CAIRO – 2 February 2018: In December 2016, the Ministry of Interior announced that security forces killed two suspects in the Nile Delta believed to be involved in the murder of a high-ranking army officer several months earlier. According to the statement, the suspects were members of Lewaa al-Thawra (The Revolution Brigade), the militant group that claimed responsibility for the murder of the army officer. So who is this newcomer to the terrorism scene?
Formation and Ideology
Lewaa al-Thawra is a suborganization that has emerged two years ago in Egypt and, specifically in the Nile Delta, and claimed its responsibility for a number of terrorist operations targeting mainly police personnel. Egyptian security authorities said that Lewaa al-Thawra and similar small terror groups in Egypt are basically affiliating to the Muslim Brotherhood that was removed from power in the wake of the June 30 Revolution in 2013.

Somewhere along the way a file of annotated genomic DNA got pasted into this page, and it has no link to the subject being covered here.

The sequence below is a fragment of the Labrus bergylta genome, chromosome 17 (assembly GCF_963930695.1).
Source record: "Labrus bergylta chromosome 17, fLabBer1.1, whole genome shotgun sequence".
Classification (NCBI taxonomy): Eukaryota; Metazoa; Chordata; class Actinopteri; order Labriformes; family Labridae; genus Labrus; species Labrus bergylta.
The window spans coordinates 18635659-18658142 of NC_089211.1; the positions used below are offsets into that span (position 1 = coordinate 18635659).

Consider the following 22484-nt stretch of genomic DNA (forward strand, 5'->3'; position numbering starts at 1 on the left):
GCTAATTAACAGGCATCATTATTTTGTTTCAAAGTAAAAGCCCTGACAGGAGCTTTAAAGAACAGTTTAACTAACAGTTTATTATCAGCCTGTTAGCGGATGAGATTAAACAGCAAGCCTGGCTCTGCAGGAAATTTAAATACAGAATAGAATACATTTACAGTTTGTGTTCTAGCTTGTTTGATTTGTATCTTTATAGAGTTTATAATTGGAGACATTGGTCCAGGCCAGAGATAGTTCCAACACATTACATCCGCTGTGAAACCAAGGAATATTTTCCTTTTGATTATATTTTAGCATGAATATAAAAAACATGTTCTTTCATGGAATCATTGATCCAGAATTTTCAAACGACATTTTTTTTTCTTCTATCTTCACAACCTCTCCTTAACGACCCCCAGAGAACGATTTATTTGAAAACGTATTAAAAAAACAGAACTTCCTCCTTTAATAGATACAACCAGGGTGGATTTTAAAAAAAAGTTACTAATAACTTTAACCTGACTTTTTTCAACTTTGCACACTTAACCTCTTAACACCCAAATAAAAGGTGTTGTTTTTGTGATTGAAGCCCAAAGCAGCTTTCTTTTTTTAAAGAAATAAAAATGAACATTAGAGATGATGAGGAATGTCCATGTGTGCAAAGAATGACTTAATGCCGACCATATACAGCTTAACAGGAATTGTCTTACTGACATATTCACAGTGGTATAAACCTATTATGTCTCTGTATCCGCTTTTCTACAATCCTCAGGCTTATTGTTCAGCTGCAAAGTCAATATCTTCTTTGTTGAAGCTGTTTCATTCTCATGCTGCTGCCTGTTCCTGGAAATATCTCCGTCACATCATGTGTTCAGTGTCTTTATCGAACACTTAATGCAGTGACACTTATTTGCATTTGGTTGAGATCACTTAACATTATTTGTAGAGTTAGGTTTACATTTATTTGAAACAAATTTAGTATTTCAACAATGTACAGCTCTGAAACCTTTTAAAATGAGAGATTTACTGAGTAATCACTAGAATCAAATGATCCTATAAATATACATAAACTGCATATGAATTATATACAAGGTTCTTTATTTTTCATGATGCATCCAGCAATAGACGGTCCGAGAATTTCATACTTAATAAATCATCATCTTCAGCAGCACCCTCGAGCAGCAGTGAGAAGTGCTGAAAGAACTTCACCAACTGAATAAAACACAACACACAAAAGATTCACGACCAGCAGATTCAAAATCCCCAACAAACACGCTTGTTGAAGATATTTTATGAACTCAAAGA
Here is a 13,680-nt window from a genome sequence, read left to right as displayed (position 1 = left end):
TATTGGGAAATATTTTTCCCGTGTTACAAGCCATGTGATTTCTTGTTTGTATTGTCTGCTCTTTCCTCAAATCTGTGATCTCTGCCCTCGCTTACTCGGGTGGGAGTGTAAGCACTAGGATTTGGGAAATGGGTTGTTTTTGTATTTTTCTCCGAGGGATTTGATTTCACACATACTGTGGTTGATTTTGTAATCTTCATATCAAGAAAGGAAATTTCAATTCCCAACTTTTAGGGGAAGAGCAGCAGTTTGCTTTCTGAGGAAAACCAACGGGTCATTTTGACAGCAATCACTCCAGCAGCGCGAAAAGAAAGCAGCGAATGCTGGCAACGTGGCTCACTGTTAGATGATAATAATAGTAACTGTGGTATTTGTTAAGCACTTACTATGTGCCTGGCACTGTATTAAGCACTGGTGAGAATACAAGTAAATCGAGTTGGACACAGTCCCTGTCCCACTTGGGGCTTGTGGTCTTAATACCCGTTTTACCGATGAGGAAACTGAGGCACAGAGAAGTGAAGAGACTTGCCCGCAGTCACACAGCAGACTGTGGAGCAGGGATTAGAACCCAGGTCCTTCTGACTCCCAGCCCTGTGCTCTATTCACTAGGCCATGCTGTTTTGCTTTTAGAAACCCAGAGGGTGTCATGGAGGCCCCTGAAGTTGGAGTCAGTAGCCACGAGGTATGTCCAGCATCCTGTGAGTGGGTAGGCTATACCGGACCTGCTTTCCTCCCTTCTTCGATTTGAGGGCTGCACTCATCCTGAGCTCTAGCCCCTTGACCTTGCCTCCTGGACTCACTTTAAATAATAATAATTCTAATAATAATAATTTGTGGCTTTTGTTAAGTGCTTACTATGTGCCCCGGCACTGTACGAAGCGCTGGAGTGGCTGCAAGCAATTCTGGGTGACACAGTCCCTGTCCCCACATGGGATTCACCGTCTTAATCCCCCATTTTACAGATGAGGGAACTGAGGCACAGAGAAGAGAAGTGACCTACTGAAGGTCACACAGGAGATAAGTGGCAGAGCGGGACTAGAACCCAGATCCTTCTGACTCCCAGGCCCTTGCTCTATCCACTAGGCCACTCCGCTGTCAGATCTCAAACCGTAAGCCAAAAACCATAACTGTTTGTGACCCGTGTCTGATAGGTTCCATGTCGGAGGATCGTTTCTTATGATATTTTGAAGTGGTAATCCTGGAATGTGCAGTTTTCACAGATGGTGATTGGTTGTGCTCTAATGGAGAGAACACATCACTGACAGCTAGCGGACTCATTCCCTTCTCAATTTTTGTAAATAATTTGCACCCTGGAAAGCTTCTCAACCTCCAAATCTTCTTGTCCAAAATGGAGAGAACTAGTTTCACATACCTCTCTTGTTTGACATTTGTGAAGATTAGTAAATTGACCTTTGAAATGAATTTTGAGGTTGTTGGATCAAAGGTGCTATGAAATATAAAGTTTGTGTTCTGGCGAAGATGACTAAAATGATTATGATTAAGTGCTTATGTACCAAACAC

Lewaa al-Thawra adopts the strategy of Lone Wolves – militants acting alone or in small groups to attack specific targets – in which they form tiny groups to carry out various terrorist operations without supervision or reference to the parent movement, provided that the members of these groups have not involved in a terrorist act before. They conduct their operations using different types of weapons, such as machine guns, pistols, knives or remote detonation, and the targets are determined by higher leaders.
The group announced its formation on August 21, 2016, when it uploaded pictures and a dramatized video of an attack on a security checkpoint in Menofiya that left two policemen dead.
While there are indications of ties between Lewaa al-Thawra and elements of the Muslim Brotherhood, the extent of these links are unclear. Liwaa al-Thawra eulogized the death of senior Brotherhood figure Mohamad Kamal, who was killed in November 2016 during a security campaign in Qalyubia.